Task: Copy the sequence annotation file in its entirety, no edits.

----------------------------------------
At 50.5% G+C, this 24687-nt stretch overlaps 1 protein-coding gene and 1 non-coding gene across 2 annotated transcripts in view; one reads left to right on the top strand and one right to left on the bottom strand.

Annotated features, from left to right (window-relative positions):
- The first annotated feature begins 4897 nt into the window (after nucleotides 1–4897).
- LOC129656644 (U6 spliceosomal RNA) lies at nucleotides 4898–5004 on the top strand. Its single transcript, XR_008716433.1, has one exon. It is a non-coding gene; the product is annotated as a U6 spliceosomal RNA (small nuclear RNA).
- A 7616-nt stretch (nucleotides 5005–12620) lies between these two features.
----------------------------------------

At 50.5% G+C, this 24687-nt stretch overlaps 1 protein-coding gene and 1 non-coding gene across 2 annotated transcripts in view; one reads left to right on the top strand and one right to left on the bottom strand.

Annotated features, from left to right (window-relative positions):
- The first annotated feature begins 4897 nt into the window (after nucleotides 1–4897).
- LOC129656644 (U6 spliceosomal RNA) lies at nucleotides 4898–5004 on the top strand. Its single transcript, XR_008716433.1, has one exon. It is a non-coding gene; the product is annotated as a U6 spliceosomal RNA (small nuclear RNA).
- A 7616-nt stretch (nucleotides 5005–12620) lies between these two features.